The foreign ministers of Britain, Greece and Turkey met on Thursday to thrash out a security deal for a reunited Cyprus and end a conflict rooted in Britain's colonial past and Greek and Turkish rivalry in the region.
For the first time in decades, the three countries were to discuss a 1960 treaty cited by at least one of them in the past as a basis for intervening in the Mediterranean island.
Greek Cypriots and their ally Greece want an overhaul of the current security setup, while Turkish Cypriots and Turkey say it must be maintained.
"Continuing the security and guarantor arrangements, which have been the basis of security and stability on the island for the last 43 years, is a necessity given the situation in the region," Turkish Foreign Minister Mevlut Cavusoglu told a conference at the Geneva headquarters of the United Nations.
"We are expecting this issue to be evaluated with an understanding in line with the realities on the island."
Cyprus was split by a Turkish invasion in 1974 that followed a brief coup engineered by the military then ruling Greece. It has remained split ever since, with Turkish Cypriots in the north of the island and Greek Cypriots in the south.
The Geneva conference is being chaired by new U.N. Secretary-General Antonio Guterres, in his first major involvement in a conflict which has been on the world body's agenda for more than half a century.
European Commission President Jean-Claude Juncker was also in attendance. Cyprus is a member of the European Union, represented by the internationally recognised Greek Cypriot government. Recent hydrocarbon discoveries off Cyprus's shores could help the EU reduce its energy dependence on Russia.
Nicos Anastasiades and Mustafa Akinci, the respective leaders of the Greek and Turkish Cypriot communities, have been in Geneva for four days trying to reach a deal which would see the country reunited in a two-state federation.
British Foreign Secretary Boris Johnson said there was a "unique opportunity" to find a settlement.
"The fact that we have got this far is a real tribute to the courage and the determination of the leaders of the Greek Cypriot community and Turkish Cypriot community," he said in a post on social media.
"...The most important thing clearly is that both communities should feel secure about their futures and that is what the British government is here to help with."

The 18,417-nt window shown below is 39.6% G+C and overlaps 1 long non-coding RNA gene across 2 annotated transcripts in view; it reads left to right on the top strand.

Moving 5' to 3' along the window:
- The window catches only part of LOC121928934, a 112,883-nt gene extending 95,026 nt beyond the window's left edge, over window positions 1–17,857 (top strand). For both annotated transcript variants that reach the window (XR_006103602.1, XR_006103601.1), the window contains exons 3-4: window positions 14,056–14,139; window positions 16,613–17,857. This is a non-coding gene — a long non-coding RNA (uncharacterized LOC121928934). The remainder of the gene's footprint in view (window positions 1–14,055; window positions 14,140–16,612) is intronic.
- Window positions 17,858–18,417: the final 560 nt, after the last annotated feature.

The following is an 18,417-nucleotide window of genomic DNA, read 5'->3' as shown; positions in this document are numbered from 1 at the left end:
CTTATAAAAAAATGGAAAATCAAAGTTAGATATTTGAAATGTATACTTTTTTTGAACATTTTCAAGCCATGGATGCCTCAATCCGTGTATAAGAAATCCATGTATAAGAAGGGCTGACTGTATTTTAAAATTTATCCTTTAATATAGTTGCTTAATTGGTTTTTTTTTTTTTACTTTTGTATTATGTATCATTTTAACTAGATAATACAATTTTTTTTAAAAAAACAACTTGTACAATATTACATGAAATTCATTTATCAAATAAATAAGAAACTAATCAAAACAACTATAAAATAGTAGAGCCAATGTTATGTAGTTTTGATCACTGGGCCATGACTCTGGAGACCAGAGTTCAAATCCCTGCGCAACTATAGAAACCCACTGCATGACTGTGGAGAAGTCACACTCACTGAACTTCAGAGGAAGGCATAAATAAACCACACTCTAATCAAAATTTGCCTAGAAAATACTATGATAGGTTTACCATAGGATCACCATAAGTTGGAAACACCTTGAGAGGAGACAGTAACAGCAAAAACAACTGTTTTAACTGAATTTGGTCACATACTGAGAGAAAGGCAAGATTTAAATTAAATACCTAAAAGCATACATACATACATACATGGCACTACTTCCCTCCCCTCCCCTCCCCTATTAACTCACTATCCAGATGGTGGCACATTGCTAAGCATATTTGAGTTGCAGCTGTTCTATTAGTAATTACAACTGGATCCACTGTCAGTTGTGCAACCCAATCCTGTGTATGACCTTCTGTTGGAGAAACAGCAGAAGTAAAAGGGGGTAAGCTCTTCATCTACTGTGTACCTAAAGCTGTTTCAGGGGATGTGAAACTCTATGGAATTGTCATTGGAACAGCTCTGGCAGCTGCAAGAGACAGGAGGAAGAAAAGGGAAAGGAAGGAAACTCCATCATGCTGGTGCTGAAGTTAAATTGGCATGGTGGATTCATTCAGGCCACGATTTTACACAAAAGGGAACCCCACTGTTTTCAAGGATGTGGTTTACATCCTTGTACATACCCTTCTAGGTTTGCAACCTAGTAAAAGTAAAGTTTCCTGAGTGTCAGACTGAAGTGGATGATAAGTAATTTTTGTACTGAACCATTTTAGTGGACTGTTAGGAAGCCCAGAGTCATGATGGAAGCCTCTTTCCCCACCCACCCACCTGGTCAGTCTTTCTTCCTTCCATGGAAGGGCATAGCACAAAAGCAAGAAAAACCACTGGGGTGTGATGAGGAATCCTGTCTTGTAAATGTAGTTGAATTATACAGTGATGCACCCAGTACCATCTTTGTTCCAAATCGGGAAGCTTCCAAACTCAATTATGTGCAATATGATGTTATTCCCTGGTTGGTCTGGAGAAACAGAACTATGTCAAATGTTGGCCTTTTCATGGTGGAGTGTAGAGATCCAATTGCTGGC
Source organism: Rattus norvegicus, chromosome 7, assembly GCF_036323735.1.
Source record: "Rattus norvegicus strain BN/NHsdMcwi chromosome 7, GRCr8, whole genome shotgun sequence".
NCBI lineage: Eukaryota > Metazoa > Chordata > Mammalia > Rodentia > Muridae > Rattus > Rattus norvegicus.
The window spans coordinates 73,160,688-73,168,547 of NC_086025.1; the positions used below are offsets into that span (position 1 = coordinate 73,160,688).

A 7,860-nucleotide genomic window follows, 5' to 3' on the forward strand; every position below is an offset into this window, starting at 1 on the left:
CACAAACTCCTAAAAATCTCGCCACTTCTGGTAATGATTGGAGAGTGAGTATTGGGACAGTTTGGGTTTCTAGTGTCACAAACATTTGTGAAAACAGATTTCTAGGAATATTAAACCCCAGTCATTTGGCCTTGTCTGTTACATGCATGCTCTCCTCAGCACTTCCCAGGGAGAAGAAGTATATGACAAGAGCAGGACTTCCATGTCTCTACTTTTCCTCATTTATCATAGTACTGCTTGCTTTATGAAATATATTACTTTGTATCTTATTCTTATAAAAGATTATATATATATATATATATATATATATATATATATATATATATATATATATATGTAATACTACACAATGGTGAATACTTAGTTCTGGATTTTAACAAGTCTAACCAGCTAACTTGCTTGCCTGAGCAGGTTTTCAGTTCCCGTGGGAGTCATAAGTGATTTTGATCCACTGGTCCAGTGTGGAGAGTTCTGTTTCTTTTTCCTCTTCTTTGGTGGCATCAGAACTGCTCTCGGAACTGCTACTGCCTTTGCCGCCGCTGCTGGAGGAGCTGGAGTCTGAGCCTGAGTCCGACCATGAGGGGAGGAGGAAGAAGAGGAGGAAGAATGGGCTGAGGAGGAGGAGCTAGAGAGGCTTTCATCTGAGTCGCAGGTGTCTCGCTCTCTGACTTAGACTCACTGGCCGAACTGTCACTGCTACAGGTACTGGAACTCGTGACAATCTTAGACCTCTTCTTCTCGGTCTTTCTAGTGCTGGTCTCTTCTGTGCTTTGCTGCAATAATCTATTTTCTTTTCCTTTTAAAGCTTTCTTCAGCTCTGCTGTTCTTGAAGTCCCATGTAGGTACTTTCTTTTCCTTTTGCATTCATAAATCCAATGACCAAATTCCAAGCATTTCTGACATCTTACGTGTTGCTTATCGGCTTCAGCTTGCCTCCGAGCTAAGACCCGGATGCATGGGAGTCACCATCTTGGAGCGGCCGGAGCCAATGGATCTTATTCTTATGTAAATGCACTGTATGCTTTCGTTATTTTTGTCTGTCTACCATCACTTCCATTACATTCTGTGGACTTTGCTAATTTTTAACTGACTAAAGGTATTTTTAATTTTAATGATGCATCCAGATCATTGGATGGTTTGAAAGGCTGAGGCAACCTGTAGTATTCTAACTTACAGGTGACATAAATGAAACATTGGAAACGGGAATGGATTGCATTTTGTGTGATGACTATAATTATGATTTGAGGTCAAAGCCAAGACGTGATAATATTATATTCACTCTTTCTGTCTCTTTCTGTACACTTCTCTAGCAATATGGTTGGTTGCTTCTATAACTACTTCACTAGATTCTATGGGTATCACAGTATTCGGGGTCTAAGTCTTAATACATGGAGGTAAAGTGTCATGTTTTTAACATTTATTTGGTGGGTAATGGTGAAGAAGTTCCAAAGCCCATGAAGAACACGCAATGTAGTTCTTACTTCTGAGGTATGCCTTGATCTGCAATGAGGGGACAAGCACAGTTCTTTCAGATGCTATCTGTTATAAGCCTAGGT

Greek Prime Minister Alexis Tsipras could join the summit if there are prospects for a solution, his spokesman said in Athens.
Greek Cypriots want the guarantor system dismantled because of Turkey's invasion in 1974. Turkish Cypriots, who were targeted by Greek Cypriot nationalists before the war, want Turkish guarantees maintained.
Property rights are also an emotive issue for thousands of people uprooted in the conflict.
In a groundbreaking move on Wednesday, the sides submitted proposals on how to define the post-settlement boundaries between the two sides. The proposals ranged between 28.2 and 29.2 percent of Cypriot territory remaining under Turkish Cypriot control, down from about 36 percent now.
Some of the proposals are set out in maps presented by the two sides and then put into a U.N. vault. Little of their contents has been made public.
Media reports suggested that a Greek Cypriot map proposes the return of 91,000 Greek Cypriot refugees to an area which would be under Greek Cypriot control, while a Turkish Cypriot map would permit the return of about 65,000 to land returned.
There are some 165,000 Greek Cypriot refugees from 1974, who fled to the island's south, and about 40,000 Turkish Cypriots from the pre-1974 conflict and a U.N.-sanctioned population exchange in 1975.
Britain, the former colonial power in Cyprus, has offered to relinquish about half of the 98 square miles - equivalent to 3 percent of total Cypriot territory - London still administers as part of any final peace deal.
One of Britain's two bases in Cyprus, Akrotiri, is a Royal Air Force outpost which has been instrumental in attacking Islamic State targets in Iraq.